Included in this roundup of news from the MEA region: Mecca real estate slump; Egypt’s rebound; and more.
Each week, Hotel News Now features a news roundup from a different global region. Today’s compilation focuses on Middle East/Africa.
Stock slump indicates Mecca real estate slow down
A 40% year-to-date drop in the stock price of Mecca-based Jabal Omar Development Co is indicative of a slowdown in real estate investment in the holy city, according to a report from Bloomberg.
The news agency reports hotels have been “under pressure” in the Saudi Arabian city, although consultants with JLL believe “the sector could fare better in the second half during the peak season of hajj.”
“Real estate developers have underperformed peers and general markets in Saudi Arabia,” Harshjit Oza, VP of research at Shuaa Capital PSC, told Bloomberg. “Factors like a low oil price, rising financing costs and geopolitical risks are acting as a headwind to sector growth.”
Preliminary November data from HNN’s parent company STR also shows lagging performance in Jeddah, Saudi Arabia. For the month, occupancy was down 4.3% year over year to 43.9% with average daily rate down 10.1% to 624.69 Saudi Arabian riyals ($166.51) and revenue per available room down 14% to 274.35 riyals ($73.13).
Various factors play into Egyptian rebound
The hotel industry is enjoying a comeback at the moment after being marred by years of turmoil in the country and regulatory hurdles. One of the most positive changes, according to HNN’s Terence Baker, is easier flow of investment in and out of the country.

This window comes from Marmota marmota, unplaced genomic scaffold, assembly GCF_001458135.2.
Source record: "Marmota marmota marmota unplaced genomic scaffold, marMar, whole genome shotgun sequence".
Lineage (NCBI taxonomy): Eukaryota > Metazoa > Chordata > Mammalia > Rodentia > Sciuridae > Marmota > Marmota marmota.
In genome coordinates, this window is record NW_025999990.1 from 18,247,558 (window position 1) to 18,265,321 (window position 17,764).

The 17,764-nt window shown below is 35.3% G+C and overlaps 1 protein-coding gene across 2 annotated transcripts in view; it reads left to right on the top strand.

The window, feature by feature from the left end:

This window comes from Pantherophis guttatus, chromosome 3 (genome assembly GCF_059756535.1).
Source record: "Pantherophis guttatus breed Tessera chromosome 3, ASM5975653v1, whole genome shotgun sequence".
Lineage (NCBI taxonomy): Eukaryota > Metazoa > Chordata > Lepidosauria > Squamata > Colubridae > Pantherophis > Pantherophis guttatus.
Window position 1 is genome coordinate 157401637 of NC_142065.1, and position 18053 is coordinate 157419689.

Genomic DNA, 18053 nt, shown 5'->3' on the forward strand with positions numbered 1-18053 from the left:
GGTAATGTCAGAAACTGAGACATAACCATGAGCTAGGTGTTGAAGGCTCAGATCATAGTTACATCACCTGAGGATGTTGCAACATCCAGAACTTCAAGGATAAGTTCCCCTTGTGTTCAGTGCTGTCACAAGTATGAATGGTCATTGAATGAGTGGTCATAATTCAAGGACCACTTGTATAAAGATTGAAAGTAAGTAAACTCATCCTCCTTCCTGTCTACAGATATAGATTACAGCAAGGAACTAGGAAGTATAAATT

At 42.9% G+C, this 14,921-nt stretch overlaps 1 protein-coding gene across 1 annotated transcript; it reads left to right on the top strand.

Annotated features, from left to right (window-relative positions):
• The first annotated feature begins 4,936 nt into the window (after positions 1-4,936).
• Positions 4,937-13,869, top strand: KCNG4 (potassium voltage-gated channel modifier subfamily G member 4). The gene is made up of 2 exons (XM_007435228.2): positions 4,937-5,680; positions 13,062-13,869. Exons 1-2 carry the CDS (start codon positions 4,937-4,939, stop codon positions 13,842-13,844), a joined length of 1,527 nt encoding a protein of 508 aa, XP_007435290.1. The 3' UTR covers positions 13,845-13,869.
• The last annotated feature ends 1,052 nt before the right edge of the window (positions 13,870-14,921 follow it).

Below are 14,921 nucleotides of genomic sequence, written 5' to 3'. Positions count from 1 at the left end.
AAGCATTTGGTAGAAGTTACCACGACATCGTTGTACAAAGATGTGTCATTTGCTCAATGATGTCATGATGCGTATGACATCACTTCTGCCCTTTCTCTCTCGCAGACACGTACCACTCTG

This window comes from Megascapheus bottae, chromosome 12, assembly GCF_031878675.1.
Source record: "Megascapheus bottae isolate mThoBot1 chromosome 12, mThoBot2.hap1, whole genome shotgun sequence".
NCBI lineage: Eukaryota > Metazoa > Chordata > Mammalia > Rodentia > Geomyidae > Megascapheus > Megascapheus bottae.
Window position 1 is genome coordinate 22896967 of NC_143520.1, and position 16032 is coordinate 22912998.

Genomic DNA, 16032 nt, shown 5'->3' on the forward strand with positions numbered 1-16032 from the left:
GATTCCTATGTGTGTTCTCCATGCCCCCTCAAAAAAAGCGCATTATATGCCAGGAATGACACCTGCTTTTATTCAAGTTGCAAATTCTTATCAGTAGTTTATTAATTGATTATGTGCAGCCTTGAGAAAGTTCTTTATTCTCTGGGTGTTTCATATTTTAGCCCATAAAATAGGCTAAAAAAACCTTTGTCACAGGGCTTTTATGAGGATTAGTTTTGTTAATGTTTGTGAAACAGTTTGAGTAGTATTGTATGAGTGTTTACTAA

“It is possible to own properties 100%, and there are no restrictions for ROI, which was the main barrier,” said Karl Lerner, founder and chairman of Cairo-based hotel consultancy Impact.
While high interest rates remain an obstacle, a strong push for domestic travel bodes well for demand, Baker writes.
“Egyptians are not big fans of traveling internationally and often are prepared to pay more to stay in Egypt,” Ahmed Shalaby, founder, CEO and managing director of Cairo-based hotel and real estate management firm Tatweer Misr said. “There are no special domestic rates at hotels. Another opportunity is that only 7% of Egypt’s 1 million or so square miles of land is developed.
CityBlue sees midscale opportunity in Africa
Executives at CityBlue Hotels told HNN’s Baker they’re moving their headquarters from Dubai, United Arab Emirates, to Nairobi, Kenya, in the near future as part of the company’s plan to take advantage of a lack of midscale supply in sub-Saharan Africa.
With five hotels currently in Africa, CEO Jameel Verjee sees plenty of room for growth.
“Our ambition is to double in size every two years from 2019 to 2025,” he said. “We seek to do so while implementing strict standard operating procedures and remaining at the top of our digital game.”
Compiled by Sean McCracken.